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Aspects of traditional life across the Russian Arctic

Taken by British photographer Bryan Alexander, this exhibition of 40 photographs reveals aspects of the lives of the Chukchi, Dolgan, Even, Khanty, Komi, Nenets, and Nganasan people, showing how they live today in their native communities, their traditional camps, transportation and dress as well as activities such as herding, hunting and fishing.

This series of striking images includes a herd of 1,000 reindeer being driven across the tundra in Khanty Mansiysk; the Northern Lights over a Nenets reindeer herders camp and Khanty women in traditional dress in Pitlyar.

The vast size of Siberia, combined with the isolation of many of its northern communities, has ensured that these unique Arctic cultures have survived to this day. Only a minority of Arctic peoples still maintain the old ways, but traditional activities remain important both culturally and economically.

Whisper of the Stars

The name of the exhibition, Whisper of the Stars, comes from Sakha Republic (Yakutia) in Eastern Siberia, where the extreme winter cold creates a strange phenomenon.

When the temperature drops below the mid-minus 50s Celsius, a soft whooshing sound can sometimes be heard, like rice or grain being poured. This noise is caused by the moisture in one's own exhaled breath turning to ice crystals in the cold dry air. The native Yakut people call this the whisper of the stars.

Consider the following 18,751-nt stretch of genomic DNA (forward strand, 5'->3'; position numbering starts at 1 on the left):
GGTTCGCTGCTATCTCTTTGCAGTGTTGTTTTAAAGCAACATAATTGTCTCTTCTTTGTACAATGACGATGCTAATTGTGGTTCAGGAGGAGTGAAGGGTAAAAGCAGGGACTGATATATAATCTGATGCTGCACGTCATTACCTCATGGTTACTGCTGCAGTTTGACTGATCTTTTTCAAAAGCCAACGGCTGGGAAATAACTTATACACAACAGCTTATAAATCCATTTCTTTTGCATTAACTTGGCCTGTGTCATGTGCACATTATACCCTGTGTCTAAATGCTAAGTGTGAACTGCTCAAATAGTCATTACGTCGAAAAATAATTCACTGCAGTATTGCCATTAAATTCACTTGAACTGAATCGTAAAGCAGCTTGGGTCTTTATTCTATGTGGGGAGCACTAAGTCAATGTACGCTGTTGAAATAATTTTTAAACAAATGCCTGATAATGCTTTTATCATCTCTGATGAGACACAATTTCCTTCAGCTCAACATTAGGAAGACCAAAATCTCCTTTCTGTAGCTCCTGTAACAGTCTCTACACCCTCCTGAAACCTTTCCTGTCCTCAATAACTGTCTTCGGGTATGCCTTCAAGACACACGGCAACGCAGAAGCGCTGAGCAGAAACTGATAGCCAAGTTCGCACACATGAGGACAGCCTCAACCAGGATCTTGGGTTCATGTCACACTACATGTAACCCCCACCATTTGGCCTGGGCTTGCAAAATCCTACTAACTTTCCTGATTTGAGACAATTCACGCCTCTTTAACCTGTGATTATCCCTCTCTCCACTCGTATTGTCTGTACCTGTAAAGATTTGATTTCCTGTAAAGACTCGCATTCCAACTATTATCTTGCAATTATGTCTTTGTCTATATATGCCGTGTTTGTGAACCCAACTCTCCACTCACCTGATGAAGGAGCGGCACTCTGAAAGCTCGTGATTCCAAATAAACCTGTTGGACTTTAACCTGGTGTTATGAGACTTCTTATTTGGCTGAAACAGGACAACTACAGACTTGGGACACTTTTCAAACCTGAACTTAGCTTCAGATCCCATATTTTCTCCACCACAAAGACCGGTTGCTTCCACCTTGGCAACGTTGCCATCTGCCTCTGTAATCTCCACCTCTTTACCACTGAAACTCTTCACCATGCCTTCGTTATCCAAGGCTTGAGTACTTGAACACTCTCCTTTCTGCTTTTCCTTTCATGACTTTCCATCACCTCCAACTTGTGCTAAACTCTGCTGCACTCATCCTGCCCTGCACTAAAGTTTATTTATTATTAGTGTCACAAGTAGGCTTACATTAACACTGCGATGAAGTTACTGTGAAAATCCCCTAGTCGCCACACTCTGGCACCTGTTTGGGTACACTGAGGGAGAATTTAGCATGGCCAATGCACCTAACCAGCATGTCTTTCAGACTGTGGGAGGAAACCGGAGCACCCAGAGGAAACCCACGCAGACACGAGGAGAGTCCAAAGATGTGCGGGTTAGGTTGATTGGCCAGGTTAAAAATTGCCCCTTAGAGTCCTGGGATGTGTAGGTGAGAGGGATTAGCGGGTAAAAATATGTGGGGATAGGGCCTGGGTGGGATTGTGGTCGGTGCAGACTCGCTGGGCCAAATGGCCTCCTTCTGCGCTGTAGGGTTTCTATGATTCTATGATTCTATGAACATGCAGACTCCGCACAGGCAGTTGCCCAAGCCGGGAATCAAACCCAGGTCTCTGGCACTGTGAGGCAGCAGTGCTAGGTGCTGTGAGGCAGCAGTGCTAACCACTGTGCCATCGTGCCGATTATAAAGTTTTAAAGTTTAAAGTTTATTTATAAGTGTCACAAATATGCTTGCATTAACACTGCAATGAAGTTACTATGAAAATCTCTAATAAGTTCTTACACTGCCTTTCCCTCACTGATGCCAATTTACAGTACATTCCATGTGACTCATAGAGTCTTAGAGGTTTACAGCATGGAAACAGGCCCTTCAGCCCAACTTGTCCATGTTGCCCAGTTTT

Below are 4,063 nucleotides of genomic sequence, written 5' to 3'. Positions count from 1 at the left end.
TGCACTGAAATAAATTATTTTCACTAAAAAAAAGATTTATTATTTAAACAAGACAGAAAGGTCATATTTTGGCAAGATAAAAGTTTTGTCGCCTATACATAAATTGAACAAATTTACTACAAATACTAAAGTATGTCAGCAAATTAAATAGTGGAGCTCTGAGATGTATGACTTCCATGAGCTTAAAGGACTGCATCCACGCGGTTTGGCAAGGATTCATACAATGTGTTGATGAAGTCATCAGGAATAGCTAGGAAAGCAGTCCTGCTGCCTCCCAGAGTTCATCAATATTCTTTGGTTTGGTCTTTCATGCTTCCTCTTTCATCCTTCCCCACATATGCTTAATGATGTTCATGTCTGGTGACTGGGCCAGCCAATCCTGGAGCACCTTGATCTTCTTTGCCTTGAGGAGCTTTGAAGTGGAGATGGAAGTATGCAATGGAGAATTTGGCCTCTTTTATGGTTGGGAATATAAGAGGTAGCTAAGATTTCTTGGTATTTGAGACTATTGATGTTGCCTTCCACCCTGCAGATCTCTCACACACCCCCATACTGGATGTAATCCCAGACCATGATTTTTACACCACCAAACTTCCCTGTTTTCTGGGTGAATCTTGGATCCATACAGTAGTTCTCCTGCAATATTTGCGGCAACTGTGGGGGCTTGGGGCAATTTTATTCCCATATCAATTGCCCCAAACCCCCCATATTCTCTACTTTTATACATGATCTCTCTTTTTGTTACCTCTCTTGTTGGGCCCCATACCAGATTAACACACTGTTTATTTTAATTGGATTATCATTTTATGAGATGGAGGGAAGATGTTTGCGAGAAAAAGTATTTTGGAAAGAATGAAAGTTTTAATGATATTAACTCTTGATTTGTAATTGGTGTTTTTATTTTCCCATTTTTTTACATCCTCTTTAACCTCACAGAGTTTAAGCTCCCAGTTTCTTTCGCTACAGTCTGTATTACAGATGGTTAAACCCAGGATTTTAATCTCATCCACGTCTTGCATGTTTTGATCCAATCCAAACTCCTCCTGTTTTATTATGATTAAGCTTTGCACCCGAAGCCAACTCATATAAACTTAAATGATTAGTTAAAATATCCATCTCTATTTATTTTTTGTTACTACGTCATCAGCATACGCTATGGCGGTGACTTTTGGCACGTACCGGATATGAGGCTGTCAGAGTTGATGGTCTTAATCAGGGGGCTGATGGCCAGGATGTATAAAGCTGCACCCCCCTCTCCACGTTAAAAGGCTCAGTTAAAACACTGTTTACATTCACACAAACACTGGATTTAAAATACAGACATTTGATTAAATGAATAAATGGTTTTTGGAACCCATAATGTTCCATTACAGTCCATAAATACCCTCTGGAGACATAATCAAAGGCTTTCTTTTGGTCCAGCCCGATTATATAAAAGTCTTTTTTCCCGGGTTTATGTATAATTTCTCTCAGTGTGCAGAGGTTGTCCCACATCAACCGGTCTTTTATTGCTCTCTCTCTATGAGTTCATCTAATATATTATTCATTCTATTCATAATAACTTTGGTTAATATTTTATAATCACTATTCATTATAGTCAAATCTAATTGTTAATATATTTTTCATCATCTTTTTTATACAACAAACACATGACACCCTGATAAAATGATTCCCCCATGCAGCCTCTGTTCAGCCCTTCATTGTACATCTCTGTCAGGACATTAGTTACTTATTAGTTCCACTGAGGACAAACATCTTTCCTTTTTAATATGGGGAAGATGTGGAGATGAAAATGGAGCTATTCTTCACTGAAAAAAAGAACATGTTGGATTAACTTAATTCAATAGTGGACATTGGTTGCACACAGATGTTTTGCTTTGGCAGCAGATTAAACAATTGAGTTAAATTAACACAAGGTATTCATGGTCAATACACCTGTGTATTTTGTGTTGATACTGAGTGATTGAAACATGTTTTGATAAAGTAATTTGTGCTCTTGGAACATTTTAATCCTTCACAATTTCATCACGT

About Bryan Alexander

Bryan Alexander specialises in documenting the life of the Arctic's indigenous peoples and the issues that affect them.

In 1971, he used a Royal Society of Arts travel bursary to visit North West Greenland. There he lived in a small Inuit community for four months, which began a lifetime of documenting the Arctic and its people. Bryan has spent more than ten of the past 43 years living in isolated native camps and villages around the Arctic.

Bryan has worked on numerous book projects. He was assigned to take the photographs for two books in Time-Life's Peoples of the Wild series, Hunters of the Polar North and Masked Dancers of West Africa. His books include, Inuit Hunters of the North (Colour Library Books), he Vanishing Arctic (Cassell) and Journey into the Arctic (Oxford University Press) and 40 Below - Traditional Life in the Arctic (Arctica Publishing).

Copies of the book Forty Below – Traditional Life in the Arctic, by Bryan and Cherry Alexander, can be found in the Horniman gift shop.

You will find more of Bryan's work on the website www.arcticphoto.com

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